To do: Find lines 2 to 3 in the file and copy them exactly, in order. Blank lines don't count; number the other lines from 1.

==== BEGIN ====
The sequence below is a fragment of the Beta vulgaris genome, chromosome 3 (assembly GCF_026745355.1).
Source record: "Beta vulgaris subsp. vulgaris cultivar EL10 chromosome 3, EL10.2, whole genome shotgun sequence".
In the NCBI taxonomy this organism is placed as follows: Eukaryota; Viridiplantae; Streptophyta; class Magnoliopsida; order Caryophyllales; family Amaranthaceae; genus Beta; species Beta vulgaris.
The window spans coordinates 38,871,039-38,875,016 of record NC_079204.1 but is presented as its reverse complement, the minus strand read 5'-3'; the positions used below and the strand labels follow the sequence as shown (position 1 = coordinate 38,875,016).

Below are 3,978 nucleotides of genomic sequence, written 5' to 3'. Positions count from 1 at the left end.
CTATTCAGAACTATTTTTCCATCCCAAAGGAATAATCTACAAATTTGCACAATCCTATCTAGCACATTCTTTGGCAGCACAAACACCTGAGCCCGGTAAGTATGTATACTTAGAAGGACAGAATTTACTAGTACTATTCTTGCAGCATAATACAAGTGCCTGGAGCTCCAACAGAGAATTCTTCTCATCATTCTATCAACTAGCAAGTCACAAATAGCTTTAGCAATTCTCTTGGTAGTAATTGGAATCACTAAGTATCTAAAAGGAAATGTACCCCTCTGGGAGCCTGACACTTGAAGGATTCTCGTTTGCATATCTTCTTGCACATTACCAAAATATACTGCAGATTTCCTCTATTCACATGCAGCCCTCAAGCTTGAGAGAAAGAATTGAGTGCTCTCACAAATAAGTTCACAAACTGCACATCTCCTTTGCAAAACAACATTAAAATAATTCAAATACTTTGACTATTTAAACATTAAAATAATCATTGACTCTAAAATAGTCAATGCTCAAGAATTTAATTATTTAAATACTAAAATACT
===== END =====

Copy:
Source record: "Beta vulgaris subsp. vulgaris cultivar EL10 chromosome 3, EL10.2, whole genome shotgun sequence".
In the NCBI taxonomy this organism is placed as follows: Eukaryota; Viridiplantae; Streptophyta; class Magnoliopsida; order Caryophyllales; family Amaranthaceae; genus Beta; species Beta vulgaris.